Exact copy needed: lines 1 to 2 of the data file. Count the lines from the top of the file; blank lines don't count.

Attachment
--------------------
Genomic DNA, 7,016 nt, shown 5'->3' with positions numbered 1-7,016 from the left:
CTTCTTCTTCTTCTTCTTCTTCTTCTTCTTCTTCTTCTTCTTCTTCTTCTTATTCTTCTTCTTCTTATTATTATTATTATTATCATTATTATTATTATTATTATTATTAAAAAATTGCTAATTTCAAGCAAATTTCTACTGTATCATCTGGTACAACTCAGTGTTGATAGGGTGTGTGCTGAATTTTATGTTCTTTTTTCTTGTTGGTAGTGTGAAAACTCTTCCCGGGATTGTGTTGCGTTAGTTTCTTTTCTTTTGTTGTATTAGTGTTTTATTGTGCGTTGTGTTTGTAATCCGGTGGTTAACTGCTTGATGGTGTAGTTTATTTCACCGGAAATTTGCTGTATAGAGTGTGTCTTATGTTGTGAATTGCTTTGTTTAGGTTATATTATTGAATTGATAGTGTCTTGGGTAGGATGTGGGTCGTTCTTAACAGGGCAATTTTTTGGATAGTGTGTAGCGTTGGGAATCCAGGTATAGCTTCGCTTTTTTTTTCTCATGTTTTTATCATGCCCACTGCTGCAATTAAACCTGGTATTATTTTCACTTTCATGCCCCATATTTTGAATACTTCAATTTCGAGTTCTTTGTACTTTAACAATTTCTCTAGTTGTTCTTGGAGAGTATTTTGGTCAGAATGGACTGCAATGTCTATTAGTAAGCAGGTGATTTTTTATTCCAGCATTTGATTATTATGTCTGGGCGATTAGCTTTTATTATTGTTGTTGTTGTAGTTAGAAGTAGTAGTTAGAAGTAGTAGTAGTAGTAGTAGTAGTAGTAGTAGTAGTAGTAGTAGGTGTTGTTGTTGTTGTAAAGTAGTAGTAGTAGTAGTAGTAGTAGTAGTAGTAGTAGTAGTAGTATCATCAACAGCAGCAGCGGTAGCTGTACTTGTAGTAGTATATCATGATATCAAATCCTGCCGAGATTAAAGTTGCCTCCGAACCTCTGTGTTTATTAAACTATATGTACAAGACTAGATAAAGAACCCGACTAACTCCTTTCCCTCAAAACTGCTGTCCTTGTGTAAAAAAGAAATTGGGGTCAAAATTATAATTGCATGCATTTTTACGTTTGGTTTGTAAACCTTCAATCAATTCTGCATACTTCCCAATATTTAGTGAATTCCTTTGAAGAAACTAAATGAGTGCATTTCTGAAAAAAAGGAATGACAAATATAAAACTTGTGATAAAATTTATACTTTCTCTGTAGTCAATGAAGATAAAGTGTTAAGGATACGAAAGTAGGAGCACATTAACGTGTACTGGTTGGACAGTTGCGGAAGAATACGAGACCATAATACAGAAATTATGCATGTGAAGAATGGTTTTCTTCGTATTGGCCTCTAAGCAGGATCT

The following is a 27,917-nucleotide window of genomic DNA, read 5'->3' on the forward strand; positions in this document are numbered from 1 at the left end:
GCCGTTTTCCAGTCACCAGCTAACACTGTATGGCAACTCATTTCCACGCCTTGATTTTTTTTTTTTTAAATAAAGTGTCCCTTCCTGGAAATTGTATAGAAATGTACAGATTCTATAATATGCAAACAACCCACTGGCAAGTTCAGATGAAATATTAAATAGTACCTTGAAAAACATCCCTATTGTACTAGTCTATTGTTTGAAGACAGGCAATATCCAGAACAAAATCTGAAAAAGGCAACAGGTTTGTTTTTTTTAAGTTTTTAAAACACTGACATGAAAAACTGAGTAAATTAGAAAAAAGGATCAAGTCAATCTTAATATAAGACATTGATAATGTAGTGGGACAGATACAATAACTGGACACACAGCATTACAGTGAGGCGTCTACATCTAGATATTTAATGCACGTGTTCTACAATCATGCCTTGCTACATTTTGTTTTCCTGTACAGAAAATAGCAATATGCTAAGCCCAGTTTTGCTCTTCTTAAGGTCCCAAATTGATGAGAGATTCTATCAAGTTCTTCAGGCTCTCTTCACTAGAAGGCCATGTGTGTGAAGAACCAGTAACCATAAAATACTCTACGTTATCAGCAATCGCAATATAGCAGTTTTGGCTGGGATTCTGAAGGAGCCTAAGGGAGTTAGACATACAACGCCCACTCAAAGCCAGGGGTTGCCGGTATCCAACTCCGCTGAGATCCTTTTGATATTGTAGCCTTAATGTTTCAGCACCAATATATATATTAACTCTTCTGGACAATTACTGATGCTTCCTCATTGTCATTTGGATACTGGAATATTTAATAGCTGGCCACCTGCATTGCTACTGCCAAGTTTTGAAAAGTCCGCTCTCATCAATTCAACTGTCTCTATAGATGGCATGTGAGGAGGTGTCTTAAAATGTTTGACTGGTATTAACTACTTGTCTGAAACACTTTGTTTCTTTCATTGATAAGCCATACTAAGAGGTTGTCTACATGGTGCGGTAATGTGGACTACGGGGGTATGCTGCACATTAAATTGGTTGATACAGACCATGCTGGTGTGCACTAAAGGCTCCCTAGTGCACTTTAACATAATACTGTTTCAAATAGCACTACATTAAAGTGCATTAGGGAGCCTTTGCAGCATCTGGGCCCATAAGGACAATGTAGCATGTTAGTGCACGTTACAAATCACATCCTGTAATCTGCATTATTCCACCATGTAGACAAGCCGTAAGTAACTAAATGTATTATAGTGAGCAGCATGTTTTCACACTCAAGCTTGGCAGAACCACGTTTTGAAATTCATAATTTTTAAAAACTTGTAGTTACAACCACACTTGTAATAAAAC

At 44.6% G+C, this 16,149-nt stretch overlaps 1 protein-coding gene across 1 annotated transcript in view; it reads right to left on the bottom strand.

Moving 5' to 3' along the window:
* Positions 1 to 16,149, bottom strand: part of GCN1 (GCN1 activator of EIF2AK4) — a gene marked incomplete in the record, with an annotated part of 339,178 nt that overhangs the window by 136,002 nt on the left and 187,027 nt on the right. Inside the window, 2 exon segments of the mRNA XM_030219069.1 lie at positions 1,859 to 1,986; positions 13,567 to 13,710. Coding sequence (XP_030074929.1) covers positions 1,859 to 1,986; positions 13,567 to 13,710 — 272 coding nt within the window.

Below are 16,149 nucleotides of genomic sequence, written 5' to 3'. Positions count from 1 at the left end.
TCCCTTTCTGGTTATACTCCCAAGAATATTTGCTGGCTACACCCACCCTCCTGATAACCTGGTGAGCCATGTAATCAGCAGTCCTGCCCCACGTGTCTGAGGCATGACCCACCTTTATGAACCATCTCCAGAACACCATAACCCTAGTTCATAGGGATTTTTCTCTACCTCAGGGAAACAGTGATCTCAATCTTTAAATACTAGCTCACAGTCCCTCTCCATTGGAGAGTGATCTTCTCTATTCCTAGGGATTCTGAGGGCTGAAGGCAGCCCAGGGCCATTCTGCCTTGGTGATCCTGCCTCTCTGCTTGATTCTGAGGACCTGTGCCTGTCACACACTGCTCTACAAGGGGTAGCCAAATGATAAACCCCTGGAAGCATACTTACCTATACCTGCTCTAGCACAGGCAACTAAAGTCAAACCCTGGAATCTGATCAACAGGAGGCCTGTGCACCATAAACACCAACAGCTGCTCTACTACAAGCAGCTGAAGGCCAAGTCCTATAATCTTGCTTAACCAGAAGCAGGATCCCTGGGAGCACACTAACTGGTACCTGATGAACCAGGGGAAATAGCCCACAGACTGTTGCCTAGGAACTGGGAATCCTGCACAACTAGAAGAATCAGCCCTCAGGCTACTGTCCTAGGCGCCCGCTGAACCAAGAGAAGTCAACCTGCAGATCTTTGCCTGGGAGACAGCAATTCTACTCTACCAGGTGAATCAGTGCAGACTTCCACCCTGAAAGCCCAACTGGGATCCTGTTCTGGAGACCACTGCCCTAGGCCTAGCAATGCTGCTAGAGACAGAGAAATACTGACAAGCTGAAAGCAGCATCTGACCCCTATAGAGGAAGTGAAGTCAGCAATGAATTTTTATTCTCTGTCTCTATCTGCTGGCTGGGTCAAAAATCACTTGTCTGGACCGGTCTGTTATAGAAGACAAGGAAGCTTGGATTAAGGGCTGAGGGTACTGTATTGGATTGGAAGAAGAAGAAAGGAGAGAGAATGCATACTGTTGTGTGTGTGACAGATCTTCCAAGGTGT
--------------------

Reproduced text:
Genomic DNA, 7,016 nt, shown 5'->3' with positions numbered 1-7,016 from the left:
CTTCTTCTTCTTCTTCTTCTTCTTCTTCTTCTTCTTCTTCTTCTTCTTCTTATTCTTCTTCTTCTTATTATTATTATTATTATCATTATTATTATTATTATTATTATTAAAAAATTGCTAATTTCAAGCAAATTTCTACTGTATCATCTGGTACAACTCAGTGTTGATAGGGTGTGTGCTGAATTTTATGTTCTTTTTTCTTGTTGGTAGTGTGAAAACTCTTCCCGGGATTGTGTTGCGTTAGTTTCTTTTCTTTTGTTGTATTAGTGTTTTATTGTGCGTTGTGTTTGTAATCCGGTGGTTAACTGCTTGATGGTGTAGTTTATTTCACCGGAAATTTGCTGTATAGAGTGTGTCTTATGTTGTGAATTGCTTTGTTTAGGTTATATTATTGAATTGATAGTGTCTTGGGTAGGATGTGGGTCGTTCTTAACAGGGCAATTTTTTGGATAGTGTGTAGCGTTGGGAATCCAGGTATAGCTTCGCTTTTTTTTTCTCATGTTTTTATCATGCCCACTGCTGCAATTAAACCTGGTATTATTTTCACTTTCATGCCCCATATTTTGAATACTTCAATTTCGAGTTCTTTGTACTTTAACAATTTCTCTAGTTGTTCTTGGAGAGTATTTTGGTCAGAATGGACTGCAATGTCTATTAGTAAGCAGGTGATTTTTTATTCCAGCATTTGATTATTATGTCTGGGCGATTAGCTTTTATTATTGTTGTTGTTGTAGTTAGAAGTAGTAGTTAGAAGTAGTAGTAGTAGTAGTAGTAGTAGTAGTAGTAGTAGTAGTAGGTGTTGTTGTTGTTGTAAAGTAGTAGTAGTAGTAGTAGTAGTAGTAGTAGTAGTAGTAGTAGTATCATCAACAGCAGCAGCGGTAGCTGTACTTGTAGTAGTATATCATGATATCAAATCCTGCCGAGATTAAAGTTGCCTCCGAACCTCTGTGTTTATTAAACTATATGTACAAGACTAGATAAAGAACCCGACTAACTCCTTTCCCTCAAAACTGCTGTCCTTGTGTAAAAAAGAAATTGGGGTCAAAATTATAATTGCATGCATTTTTACGTTTGGTTTGTAAACCTTCAATCAATTCTGCATACTTCCCAATATTTAGTGAATTCCTTTGAAGAAACTAAATGAGTGCATTTCTGAAAAAAAGGAATGACAAATATAAAACTTGTGATAAAATTTATACTTTCTCTGTAGTCAATGAAGATAAAGTGTTAAGGATACGAAAGTAGGAGCACATTAACGTGTACTGGTTGGACAGTTGCGGAAGAATACGAGACCATAATACAGAAATTATGCATGTGAAGAATGGTTTTCTTCGTATTGGCCTCTAAGCAGGATCT